See attached pic. these are currently set for my greyhound whic is upscaled frof my model at aratio of 1:2 ie the model is 1 and my carving is twice thew size.

Gar Science Jaw Dog Wood Fawn Bone

This way I measure the model with narrow end flip over and transfer directly to carving, one set, all features can be transferred between model and carving.
 

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they look like a very good quality set of instiments much better quality than mine .

I have been looking for mine put them down somewhere cant find them to photo hope I haven't thrown them out with rubbish

The books I mentioned are "Decorative Decoy Carvers ultimate painting and pattern guide " by Bruce Burk Published by Fox Chapel Publishing.

Think theses are the best books I have seen on the subject. It gives the full pattern's of the ducks both male and female life size.

The painting advice doesn't work for me as I use a different type of paint and its based on a American product

series one book is about dabbling and whistling ducks and has 21 patterns in both of male and female ducks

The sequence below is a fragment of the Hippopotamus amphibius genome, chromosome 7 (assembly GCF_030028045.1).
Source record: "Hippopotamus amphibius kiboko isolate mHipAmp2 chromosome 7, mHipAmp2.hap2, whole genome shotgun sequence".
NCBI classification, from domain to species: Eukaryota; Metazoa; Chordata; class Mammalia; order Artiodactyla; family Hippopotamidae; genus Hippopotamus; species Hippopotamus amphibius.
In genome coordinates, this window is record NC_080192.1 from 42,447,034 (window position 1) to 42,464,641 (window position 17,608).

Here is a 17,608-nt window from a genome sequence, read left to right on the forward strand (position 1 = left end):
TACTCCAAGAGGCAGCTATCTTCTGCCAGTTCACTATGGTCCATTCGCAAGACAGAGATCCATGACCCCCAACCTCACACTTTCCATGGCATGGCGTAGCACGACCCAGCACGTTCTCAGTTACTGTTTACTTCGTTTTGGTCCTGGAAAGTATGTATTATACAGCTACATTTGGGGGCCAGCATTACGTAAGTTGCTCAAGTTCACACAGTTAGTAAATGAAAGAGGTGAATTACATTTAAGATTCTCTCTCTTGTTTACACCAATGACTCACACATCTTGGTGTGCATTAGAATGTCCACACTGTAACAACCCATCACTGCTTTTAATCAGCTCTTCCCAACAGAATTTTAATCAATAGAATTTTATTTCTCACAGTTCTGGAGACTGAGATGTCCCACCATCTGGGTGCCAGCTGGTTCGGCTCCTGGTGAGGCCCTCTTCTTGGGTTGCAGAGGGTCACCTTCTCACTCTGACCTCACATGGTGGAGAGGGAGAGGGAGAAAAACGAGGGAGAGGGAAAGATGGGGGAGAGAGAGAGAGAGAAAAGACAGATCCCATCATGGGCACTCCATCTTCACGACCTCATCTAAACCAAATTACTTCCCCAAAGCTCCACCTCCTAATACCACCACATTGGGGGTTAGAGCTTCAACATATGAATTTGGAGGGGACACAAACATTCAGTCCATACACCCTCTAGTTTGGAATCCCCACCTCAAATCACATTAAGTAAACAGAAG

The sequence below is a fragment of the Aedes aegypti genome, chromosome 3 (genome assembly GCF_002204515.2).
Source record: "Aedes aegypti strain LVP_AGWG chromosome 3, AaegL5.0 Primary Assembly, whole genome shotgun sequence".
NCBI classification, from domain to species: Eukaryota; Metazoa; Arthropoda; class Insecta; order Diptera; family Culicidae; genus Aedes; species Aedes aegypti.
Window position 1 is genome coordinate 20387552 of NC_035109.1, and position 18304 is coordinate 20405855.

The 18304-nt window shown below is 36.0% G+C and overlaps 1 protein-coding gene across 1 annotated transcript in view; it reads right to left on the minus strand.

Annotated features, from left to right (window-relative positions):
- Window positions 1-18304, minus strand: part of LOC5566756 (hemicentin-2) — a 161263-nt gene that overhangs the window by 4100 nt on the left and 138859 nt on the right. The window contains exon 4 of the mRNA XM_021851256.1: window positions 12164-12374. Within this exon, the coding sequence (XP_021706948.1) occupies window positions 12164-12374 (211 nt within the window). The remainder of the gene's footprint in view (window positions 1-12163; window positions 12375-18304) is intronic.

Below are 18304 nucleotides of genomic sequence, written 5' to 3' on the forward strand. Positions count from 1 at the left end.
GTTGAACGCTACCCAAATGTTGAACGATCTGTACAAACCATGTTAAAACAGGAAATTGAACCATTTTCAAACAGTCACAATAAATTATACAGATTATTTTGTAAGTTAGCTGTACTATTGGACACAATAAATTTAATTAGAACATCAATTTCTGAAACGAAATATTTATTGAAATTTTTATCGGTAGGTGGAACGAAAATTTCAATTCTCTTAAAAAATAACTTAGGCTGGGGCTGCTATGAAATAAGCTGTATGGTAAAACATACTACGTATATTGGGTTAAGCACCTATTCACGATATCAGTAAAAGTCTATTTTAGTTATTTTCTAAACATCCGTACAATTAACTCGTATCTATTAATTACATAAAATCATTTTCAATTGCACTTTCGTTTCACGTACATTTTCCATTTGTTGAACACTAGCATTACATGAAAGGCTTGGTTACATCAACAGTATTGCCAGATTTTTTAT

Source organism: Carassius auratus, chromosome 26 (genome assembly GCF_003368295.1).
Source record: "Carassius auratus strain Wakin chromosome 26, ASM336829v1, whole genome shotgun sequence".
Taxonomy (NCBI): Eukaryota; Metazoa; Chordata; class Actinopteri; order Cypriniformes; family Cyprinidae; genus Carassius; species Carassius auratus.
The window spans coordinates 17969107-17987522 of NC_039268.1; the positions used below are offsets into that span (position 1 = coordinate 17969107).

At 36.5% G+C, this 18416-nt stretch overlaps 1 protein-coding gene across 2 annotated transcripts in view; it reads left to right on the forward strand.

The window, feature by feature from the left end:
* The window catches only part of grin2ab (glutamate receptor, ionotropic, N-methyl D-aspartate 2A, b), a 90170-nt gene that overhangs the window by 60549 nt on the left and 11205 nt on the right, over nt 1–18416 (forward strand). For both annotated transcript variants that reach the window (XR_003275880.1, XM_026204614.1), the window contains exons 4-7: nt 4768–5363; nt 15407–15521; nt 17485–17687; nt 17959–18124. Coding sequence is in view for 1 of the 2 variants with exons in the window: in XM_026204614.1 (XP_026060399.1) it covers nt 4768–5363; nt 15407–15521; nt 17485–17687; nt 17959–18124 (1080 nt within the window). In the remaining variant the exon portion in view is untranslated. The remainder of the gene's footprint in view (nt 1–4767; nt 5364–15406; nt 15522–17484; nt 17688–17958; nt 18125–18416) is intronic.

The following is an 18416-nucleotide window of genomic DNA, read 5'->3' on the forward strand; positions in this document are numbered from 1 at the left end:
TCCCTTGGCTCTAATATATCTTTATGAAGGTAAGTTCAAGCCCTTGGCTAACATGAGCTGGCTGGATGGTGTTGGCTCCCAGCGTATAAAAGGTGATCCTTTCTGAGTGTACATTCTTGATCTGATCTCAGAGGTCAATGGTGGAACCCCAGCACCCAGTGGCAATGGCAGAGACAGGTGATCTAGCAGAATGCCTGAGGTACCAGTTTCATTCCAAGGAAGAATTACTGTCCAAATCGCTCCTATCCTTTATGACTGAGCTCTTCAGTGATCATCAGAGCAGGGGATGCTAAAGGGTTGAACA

series two is based on diving ducks and has 21 patterns in it again both male and female .The paper is very good quality and its ring bound

There isn't any carving instructions just patterns with painting guide some of the patterns have the heads in several different positions which is handy. the illustrations some are coloured and of a very good quality even gives advice and patterns of the underside of the beak.

I got them of Amazon for a very good price don't know if you can still get them but I think they where very good value .and gives useful decorating tips.

I certainly recommend them to anyone interested in carving decoys or just the heads for toppers I will try to post pictures when I find the camera.
 

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Discussion Starter · #16 ·
they look like a very good quality set of instiments much better quality than mine .

I have been looking for mine put them down somewhere cant find them to photo hope I haven't thrown them out with rubbish